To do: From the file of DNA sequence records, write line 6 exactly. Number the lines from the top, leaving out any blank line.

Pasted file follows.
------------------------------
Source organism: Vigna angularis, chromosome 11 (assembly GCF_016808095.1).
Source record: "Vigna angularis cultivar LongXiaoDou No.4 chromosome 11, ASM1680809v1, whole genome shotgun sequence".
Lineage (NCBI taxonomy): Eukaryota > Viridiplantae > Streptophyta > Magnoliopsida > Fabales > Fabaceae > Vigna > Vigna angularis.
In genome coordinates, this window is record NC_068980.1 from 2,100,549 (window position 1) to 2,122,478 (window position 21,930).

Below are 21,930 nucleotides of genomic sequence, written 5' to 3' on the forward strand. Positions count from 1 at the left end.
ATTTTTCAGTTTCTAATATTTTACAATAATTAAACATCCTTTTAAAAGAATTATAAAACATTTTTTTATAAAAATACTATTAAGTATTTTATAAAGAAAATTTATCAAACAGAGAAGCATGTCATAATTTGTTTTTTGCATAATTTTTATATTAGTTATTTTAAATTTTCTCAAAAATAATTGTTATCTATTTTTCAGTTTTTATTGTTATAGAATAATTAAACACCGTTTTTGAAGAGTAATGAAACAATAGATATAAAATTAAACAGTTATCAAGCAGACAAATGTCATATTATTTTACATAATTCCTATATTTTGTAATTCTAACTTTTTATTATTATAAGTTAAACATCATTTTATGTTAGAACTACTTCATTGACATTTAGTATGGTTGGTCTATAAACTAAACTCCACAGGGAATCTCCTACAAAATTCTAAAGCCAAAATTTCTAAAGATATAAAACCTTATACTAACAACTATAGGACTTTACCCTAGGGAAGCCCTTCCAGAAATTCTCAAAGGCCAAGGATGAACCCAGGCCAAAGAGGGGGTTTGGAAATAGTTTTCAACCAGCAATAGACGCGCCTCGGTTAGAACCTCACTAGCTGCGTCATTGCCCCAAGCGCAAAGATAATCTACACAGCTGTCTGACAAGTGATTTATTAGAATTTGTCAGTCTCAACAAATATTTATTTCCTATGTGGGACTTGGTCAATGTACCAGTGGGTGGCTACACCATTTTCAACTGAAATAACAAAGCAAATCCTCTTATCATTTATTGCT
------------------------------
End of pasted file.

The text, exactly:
ATTTTTCAGTTTCTAATATTTTACAATAATTAAACATCCTTTTAAAAGAATTATAAAACATTTTTTTATAAAAATACTATTAAGTATTTTATAAAGAAAATTTATCAAACAGAGAAGCATGTCATAATTTGTTTTTTGCATAATTTTTATATTAGTTATTTTAAATTTTCTCAAAAATAATTGTTATCTATTTTTCAGTTTTTATTGTTATAGAATAATTAAACACCGTTTTTGAAGAGTAATGAAACAATAGATATAAAATTAAACAGTTATCAAGCAGACAAATGTCATATTATTTTACATAATTCCTATATTTTGTAATTCTAACTTTTTATTATTATAAGTTAAACATCATTTTATGTTAGAACTACTTCATTGACATTTAGTATGGTTGGTCTATAAACTAAACTCCACAGGGAATCTCCTACAAAATTCTAAAGCCAAAATTTCTAAAGATATAAAACCTTATACTAACAACTATAGGACTTTACCCTAGGGAAGCCCTTCCAGAAATTCTCAAAGGCCAAGGATGAACCCAGGCCAAAGAGGGGGTTTGGAAATAGTTTTCAACCAGCAATAGACGCGCCTCGGTTAGAACCTCACTAGCTGCGTCATTGCCCCAAGCGCAAAGATAATCTACACAGCTGTCTGACAAGTGATTTATTAGAATTTGTCAGTCTCAACAAATATTTATTTCCTATGTGGGACTTGGTCAATGTACCAGTGGGTGGCTACACCATTTTCAACTGAAATAACAAAGCAAATCCTCTTATCATTTATTGCT